U.S. conservatives frightened & confused by pope's moral world.
Yesterday Pope Francis took to Twitter to launch a new phase of Catholic Social Teaching. With just seven words he shook the foundations of the Catholic moral universe: "Inequalty is the root of social evil," Francis wrote. Both Catholic and non-Catholic observers alike struggled to find their bearings. Joe Carter of the social-justice think tank the Acton Institute responded quickly: "Um, no it's not. Hate and apathy are the roots of social evil." He wondered whether Francis had "traded the writings of Peter and Paul for Piketty"--the economist whose latest book on the unfairness of capitalism has become a global phenomenon.
Catholic Culture poobah Phil Lawler also expressed skepticism, calling the pope's tweet "a fairly radical statement, [and] as an a piece of economic analysis a very simplistic one." He decided that the best way to understand Francis's tweet was to go to the original Latin: that "version of this tweet is even simpler: Iniquitas radix malorum. That phrase has a somewhat different meaning." Lawler's Latin expertise leads him to assert that "iniquitas" might also mean "iniquity" or "injustice," which would "make more sense," even though the Spanish version of the tweet "admittedly looks more like the English."
Non-Catholic Mollie Hemingway was likewise confused. "I don't understand what this is supposed to mean, exactly," she tweeted, later suggesting "envy and coveting" were really to blame for social evil. Former Catholic Rod Dreher found himself flummoxed too: "What does that even mean?" He continued: "Twitter pronouncements like the Pope’s are simplistic and confusing."
It's true. Twitter is not an ideal place to advance complex moral arguments. Wouldn't it be better if the pope developed some of this at greater length, in, say, some sort of letter to the faithful? He might even consider exhorting his people in an apostolic manner, for example, with a title like Evangelii Gaudium or some such, perhaps under a section heading reading "The Economy and the Distribution of Income." Come again? He's done just that? Over the course of several paragraphs? And it's been publicly available for months? Oh. Roll tape.
Way back in November 2013, Pope Francis released his first major document, Evangelii Gaudium. Maybe you remember it. Scroll to number 202, and here's what you'll find:
As long as the problems of the poor are not radically resolved by rejecting the absolute autonomy of markets and financial speculation and by attacking the structural causes of inequality,  no solution will be found for the world’s problems or, for that matter, to any problems. Inequality is the root of social ills.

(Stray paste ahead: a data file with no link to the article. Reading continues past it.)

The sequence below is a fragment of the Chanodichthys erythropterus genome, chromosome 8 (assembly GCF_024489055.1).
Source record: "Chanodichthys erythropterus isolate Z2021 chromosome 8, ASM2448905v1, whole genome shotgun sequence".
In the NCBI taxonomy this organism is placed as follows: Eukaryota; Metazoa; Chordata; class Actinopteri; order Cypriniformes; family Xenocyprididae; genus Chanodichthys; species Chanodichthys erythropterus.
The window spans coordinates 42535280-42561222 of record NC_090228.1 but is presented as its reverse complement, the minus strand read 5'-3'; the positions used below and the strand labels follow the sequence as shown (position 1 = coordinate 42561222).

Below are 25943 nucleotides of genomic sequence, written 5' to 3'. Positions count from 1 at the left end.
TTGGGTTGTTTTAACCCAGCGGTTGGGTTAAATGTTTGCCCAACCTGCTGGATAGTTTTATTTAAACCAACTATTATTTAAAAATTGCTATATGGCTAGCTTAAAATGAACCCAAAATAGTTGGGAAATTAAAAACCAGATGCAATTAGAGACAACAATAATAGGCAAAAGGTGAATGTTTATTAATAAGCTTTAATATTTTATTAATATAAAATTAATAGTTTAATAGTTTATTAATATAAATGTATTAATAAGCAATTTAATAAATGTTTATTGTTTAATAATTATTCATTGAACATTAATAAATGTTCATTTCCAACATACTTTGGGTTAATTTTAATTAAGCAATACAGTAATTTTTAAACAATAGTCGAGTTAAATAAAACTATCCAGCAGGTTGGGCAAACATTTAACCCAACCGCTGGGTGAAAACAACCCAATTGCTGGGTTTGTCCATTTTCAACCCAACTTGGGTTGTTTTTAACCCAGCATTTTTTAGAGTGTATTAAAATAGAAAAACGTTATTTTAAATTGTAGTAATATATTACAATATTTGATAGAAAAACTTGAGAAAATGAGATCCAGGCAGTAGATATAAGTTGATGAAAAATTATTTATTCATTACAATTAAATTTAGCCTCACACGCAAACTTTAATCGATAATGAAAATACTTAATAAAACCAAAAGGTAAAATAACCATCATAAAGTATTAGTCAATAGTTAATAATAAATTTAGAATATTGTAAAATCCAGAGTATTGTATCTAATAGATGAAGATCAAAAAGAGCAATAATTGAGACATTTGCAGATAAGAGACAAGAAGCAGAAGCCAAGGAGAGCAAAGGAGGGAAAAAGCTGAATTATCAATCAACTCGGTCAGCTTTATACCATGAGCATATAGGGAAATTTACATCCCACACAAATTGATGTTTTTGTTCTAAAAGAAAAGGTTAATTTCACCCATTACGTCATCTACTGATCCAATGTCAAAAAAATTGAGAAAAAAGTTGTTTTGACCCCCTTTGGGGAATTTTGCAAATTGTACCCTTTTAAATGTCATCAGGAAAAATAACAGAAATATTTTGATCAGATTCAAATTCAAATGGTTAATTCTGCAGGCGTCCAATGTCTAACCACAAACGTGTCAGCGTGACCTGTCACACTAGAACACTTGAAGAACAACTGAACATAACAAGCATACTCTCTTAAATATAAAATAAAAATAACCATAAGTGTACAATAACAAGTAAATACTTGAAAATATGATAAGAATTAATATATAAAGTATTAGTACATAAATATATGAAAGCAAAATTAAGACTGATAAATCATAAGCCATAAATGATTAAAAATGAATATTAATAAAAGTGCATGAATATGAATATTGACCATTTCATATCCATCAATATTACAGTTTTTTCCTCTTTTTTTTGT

He goes on:
The dignity of each human person and the pursuit of the common good are concerns which ought to shape all economic policies. At times, however, they seem to be a mere addendum imported from without in order to fill out a political discourse lacking in perspectives or plans for true and integral development. How many words prove irksome to this system! It is irksome when the question of ethics is raised, when global solidarity is invoked, when the distribution of goods is mentioned, when reference in made to protecting labour and defending the dignity of the powerless, when allusion is made to a God who demands a commitment to justice.
We can no longer trust in the unseen forces and the invisible hand of the market. Growth in justice requires more than economic growth, while presupposing such growth: it requires decisions, programmes, mechanisms and processes specifically geared to a better distribution of income, the creation of sources of employment and an integral promotion of the poor which goes beyond a simple welfare mentality. I am far from proposing an irresponsible populism, but the economy can no longer turn to remedies that are a new poison, such as attempting to increase profits by reducing the work force and thereby adding to the ranks of the excluded.
[Update: David Gibson reports that Vatican officials have confirmed that Pope Francis personally approves all his tweets.]
Is this really news to Catholics and those who have been Catholic and those who profess to follow Catholicism closely? Popes--including the two who were just canonized--have been teaching this sort of thing for a really long time. Here's John Paul II: "The disproportionate distribution of wealth and poverty and the existence of some countries and continents that are developed and of others that are not call for a levelling out and for a search for ways to ensure just development for all." What's more, he writes:
Thus, not only the sphere of class is taken into consideration but also the world sphere of inequality and injustice, and as a consequence, not only the class dimension but also the world dimension of the tasks involved in the path towards the achievement of justice in the modern world. A complete analysis of the situation of the world today shows in an even deeper and fuller way the meaning of the previous analysis of social injustices; and it is the meaning that must be given today to efforts to build justice on earth, not concealing thereby unjust structures but demanding that they be examined and transformed on a more universal scale.
But now Pope Francis comes along and suddenly the Catholic and non-Catholic American right goes all Unfrozen Caveman Lawyer? Now they're frightened and confused by Francis's strange moral arguments? Give me a break. The Catholic Church has never baptized the boat-lifting abilities of American-style capitalism. That's never been a secret. Of course, if you get your Catholic Social Teaching mainly from U.S. conservatives, especially those who are fond of marking papal texts in red and gold, you might find Francis's tweet frightening and confusing. But it's really not.
Unless you've been living in a cave.